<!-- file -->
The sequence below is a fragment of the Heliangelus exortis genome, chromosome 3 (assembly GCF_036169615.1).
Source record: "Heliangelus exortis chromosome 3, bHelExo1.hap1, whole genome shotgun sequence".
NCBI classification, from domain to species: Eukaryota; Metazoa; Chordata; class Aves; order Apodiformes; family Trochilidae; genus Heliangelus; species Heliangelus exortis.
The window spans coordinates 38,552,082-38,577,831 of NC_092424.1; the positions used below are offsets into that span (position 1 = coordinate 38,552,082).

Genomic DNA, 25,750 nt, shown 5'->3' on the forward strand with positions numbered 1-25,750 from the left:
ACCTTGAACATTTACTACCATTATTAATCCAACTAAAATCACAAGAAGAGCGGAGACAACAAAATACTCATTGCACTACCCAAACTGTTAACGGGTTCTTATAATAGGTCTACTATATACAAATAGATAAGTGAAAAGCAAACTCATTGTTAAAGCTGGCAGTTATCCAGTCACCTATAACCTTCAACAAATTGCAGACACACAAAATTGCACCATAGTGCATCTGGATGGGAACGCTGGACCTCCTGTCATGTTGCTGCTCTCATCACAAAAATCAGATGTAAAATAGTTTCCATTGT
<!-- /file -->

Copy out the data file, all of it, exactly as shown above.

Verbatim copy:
The sequence below is a fragment of the Heliangelus exortis genome, chromosome 3 (assembly GCF_036169615.1).
Source record: "Heliangelus exortis chromosome 3, bHelExo1.hap1, whole genome shotgun sequence".
NCBI classification, from domain to species: Eukaryota; Metazoa; Chordata; class Aves; order Apodiformes; family Trochilidae; genus Heliangelus; species Heliangelus exortis.
The window spans coordinates 38,552,082-38,577,831 of NC_092424.1; the positions used below are offsets into that span (position 1 = coordinate 38,552,082).

Genomic DNA, 25,750 nt, shown 5'->3' on the forward strand with positions numbered 1-25,750 from the left:
ACCTTGAACATTTACTACCATTATTAATCCAACTAAAATCACAAGAAGAGCGGAGACAACAAAATACTCATTGCACTACCCAAACTGTTAACGGGTTCTTATAATAGGTCTACTATATACAAATAGATAAGTGAAAAGCAAACTCATTGTTAAAGCTGGCAGTTATCCAGTCACCTATAACCTTCAACAAATTGCAGACACACAAAATTGCACCATAGTGCATCTGGATGGGAACGCTGGACCTCCTGTCATGTTGCTGCTCTCATCACAAAAATCAGATGTAAAATAGTTTCCATTGT